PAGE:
Creating educational models

Despite the great need for Indian scientists, Indian students have historically been underrepresented in college science and math classrooms. Thus tribal colleges and universities such as Diné College and Oglala Lakota College have been forced to look at innovative ways of attracting them and keeping them interested in science and math courses. Oglala Lakota College has been officially designated as a Model Institution of Excellence by the National Science Foundation, but other tribal colleges are also creating national models with significance for both Indian students and non-Indians. When conventional teaching methods are used, it’s not only Indian students who are scoring low in science and math. Research has shown that all students respond better to hands-on education, according to Judy Gobert, program manager for the All Nations Alliance for Minority Participation. Similarly, students of all backgrounds respond to methods that make science and math relevant to their daily lives, tapping their natural curiosity.

Tribal colleges are forging new ground as they orient their curriculum to place and culture. At Shiprock, Dr. Steve Semken and Frank Morgan integrated Navajo pedagogy into an introductory physical geology course for Navajo students, incorporating the Navajo model within an earth systems curriculum. The Navajo interpretation of nature attributes changes in the surface environment to interactions between Nohosdzáán (Earth environment) and Yádilhil (Sky environment). Semken and Morgan say the course enhances Navajo students’ ability to do science while reinforcing their understanding of their culture. They believe that the capacity to draw on two systems of scientific knowledge better enables their students to hypothesize and think critically.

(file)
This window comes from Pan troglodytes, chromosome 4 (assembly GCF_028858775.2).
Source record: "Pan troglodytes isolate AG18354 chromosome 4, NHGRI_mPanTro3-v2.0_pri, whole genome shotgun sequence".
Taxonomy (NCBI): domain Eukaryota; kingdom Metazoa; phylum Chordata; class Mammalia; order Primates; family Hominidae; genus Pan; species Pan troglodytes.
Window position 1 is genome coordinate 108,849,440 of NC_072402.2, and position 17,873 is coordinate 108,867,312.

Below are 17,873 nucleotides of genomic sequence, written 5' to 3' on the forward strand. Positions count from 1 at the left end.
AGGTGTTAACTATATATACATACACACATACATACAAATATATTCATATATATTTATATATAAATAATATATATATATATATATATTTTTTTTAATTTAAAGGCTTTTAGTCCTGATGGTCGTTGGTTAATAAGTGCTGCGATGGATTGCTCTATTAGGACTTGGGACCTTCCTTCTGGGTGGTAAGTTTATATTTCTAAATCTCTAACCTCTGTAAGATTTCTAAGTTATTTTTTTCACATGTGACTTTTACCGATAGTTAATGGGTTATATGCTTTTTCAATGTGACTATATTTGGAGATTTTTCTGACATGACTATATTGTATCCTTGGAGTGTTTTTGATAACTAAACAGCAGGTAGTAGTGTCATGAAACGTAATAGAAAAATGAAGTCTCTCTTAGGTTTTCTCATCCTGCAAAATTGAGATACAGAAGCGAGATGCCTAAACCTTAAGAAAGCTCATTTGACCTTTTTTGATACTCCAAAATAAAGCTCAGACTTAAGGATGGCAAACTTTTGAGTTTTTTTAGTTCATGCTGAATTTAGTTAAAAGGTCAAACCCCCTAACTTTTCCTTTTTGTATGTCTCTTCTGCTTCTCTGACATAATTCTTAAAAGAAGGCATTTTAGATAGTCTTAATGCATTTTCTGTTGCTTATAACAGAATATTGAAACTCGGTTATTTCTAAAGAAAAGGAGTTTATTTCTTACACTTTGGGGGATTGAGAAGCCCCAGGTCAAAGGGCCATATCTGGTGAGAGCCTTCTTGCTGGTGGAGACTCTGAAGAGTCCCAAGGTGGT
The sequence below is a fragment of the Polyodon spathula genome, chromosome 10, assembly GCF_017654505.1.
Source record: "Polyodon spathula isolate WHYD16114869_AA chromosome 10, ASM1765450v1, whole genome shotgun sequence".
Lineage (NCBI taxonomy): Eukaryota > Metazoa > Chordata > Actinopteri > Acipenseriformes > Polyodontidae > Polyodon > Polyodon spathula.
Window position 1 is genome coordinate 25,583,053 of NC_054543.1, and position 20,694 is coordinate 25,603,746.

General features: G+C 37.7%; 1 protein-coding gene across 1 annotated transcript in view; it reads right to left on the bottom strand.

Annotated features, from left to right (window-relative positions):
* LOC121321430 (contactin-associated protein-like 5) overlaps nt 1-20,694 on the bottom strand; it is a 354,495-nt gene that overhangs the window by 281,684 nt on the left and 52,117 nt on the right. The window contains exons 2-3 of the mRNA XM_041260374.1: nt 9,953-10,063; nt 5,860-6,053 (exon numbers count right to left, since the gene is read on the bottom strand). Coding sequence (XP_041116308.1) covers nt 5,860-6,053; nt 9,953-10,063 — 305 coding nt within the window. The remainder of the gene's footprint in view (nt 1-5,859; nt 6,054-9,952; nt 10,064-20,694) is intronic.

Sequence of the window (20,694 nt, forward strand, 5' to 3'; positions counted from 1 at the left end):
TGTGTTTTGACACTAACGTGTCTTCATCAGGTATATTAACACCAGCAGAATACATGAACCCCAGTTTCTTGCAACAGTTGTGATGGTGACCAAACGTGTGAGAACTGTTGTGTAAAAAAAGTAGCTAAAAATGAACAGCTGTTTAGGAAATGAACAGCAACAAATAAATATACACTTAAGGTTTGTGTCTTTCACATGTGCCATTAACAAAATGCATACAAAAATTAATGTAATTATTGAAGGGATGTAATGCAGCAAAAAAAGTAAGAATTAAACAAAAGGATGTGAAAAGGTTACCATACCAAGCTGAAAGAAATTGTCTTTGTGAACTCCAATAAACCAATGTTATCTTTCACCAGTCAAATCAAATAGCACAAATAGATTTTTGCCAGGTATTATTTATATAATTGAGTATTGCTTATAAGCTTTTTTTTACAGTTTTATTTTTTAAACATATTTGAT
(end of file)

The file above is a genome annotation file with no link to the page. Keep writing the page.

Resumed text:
Diné College-Shiprock, Northwest Indian College, Salish Kootenai College, and others are breaking down the walls separating geology from history and biology from physics. At Diné, they have tried to link natural and social systems in courses such as ethnogeology, collecting case studies of the geological influences of selected military, political, economic and environmental episodes involving Native lands in the intermountain West, according to a paper presented to the Geological Society of America by Dr. Semken, Carolyn Goldtooth-Semken, and Laurencita Luna.

In a new program starting this fall, Northwest Indian College (Bellingham, Washington) is integrating tribal issues such as treaty rights, sovereignty, and culture with biology, economics, and political science. Students can earn a two-year degree in Tribal Environmental and Natural Resource Management from the program, which is funded by the National Science Foundation. In addition to NWIC and Western Washington University faculty, experts from tribal and state government and from industry will bring a “real world” perspective into the classroom, according to Dan Burns of NWIC. NWIC collaborated with Evergreen State College and Western Washington University to develop the degree. Upon graduation, students may work as technicians or transfer to one of the partner universities to seek a bachelor’s degree in Natural Resource Management, Planning, Pre-Law, or Environmental Studies.